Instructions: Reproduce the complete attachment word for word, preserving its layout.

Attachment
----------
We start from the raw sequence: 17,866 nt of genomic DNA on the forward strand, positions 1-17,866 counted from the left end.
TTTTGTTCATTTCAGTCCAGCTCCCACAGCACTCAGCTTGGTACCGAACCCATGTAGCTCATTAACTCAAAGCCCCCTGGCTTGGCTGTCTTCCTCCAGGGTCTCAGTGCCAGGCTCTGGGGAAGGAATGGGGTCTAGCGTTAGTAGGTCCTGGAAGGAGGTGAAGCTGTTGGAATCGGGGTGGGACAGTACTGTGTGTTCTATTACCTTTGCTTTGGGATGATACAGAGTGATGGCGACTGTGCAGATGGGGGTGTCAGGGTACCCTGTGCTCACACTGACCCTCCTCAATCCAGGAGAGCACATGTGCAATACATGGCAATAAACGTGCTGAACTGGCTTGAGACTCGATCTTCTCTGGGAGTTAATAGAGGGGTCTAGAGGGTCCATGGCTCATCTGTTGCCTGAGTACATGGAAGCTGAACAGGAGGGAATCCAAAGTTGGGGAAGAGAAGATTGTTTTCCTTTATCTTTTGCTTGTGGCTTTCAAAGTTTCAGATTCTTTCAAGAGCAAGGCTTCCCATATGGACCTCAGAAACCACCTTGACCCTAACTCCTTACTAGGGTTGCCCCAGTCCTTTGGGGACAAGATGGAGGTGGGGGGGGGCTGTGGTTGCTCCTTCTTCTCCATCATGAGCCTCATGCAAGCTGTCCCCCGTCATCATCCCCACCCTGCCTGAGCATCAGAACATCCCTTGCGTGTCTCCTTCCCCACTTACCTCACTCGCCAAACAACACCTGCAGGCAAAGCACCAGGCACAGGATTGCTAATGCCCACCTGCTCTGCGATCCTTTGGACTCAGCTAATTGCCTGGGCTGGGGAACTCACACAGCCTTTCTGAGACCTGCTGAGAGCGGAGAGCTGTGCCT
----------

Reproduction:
We start from the raw sequence: 17,866 nt of genomic DNA on the forward strand, positions 1-17,866 counted from the left end.
TTTTGTTCATTTCAGTCCAGCTCCCACAGCACTCAGCTTGGTACCGAACCCATGTAGCTCATTAACTCAAAGCCCCCTGGCTTGGCTGTCTTCCTCCAGGGTCTCAGTGCCAGGCTCTGGGGAAGGAATGGGGTCTAGCGTTAGTAGGTCCTGGAAGGAGGTGAAGCTGTTGGAATCGGGGTGGGACAGTACTGTGTGTTCTATTACCTTTGCTTTGGGATGATACAGAGTGATGGCGACTGTGCAGATGGGGGTGTCAGGGTACCCTGTGCTCACACTGACCCTCCTCAATCCAGGAGAGCACATGTGCAATACATGGCAATAAACGTGCTGAACTGGCTTGAGACTCGATCTTCTCTGGGAGTTAATAGAGGGGTCTAGAGGGTCCATGGCTCATCTGTTGCCTGAGTACATGGAAGCTGAACAGGAGGGAATCCAAAGTTGGGGAAGAGAAGATTGTTTTCCTTTATCTTTTGCTTGTGGCTTTCAAAGTTTCAGATTCTTTCAAGAGCAAGGCTTCCCATATGGACCTCAGAAACCACCTTGACCCTAACTCCTTACTAGGGTTGCCCCAGTCCTTTGGGGACAAGATGGAGGTGGGGGGGGGCTGTGGTTGCTCCTTCTTCTCCATCATGAGCCTCATGCAAGCTGTCCCCCGTCATCATCCCCACCCTGCCTGAGCATCAGAACATCCCTTGCGTGTCTCCTTCCCCACTTACCTCACTCGCCAAACAACACCTGCAGGCAAAGCACCAGGCACAGGATTGCTAATGCCCACCTGCTCTGCGATCCTTTGGACTCAGCTAATTGCCTGGGCTGGGGAACTCACACAGCCTTTCTGAGACCTGCTGAGAGCGGAGAGCTGTGCCT